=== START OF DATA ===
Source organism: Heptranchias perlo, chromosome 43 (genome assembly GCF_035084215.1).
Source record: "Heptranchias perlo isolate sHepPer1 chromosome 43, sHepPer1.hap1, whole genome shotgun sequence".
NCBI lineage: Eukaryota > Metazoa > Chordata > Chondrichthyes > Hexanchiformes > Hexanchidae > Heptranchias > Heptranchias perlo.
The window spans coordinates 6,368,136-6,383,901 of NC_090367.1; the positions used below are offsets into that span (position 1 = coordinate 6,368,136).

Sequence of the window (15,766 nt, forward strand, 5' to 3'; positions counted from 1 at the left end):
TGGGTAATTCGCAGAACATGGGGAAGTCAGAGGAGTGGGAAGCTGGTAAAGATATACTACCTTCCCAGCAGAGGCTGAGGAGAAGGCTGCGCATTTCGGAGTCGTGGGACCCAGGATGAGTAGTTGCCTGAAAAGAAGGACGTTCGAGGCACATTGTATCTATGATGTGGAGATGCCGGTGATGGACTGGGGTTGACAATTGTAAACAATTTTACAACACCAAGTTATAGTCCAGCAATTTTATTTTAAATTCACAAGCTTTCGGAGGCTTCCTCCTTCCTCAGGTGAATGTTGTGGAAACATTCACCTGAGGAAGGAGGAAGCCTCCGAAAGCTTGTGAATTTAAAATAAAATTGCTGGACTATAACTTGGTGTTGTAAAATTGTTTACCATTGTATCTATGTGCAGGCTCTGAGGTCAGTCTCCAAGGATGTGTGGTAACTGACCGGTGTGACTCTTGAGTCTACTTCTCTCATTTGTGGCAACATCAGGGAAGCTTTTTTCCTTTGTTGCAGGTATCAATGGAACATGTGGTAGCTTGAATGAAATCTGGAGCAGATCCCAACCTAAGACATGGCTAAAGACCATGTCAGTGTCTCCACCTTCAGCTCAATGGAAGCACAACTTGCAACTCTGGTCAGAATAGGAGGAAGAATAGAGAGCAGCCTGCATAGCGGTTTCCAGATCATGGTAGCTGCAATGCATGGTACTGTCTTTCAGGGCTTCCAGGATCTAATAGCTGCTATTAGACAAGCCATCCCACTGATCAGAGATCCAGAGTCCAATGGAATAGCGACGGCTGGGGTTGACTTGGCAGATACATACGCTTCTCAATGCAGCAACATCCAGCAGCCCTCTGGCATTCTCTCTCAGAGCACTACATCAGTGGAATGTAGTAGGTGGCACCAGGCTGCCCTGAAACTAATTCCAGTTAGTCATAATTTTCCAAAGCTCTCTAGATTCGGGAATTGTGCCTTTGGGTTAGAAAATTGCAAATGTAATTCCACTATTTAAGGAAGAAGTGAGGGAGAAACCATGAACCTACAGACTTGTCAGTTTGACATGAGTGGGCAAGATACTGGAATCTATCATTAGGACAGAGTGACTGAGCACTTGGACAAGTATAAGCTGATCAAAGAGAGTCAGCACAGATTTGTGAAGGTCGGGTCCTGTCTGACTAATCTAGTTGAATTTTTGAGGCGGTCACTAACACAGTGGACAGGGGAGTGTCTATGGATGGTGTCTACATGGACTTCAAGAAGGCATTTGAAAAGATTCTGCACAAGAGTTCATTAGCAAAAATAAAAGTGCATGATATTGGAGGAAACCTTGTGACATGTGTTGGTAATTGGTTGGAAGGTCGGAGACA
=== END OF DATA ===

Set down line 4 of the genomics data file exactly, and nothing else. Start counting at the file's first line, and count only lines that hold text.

The window spans coordinates 6,368,136-6,383,901 of NC_090367.1; the positions used below are offsets into that span (position 1 = coordinate 6,368,136).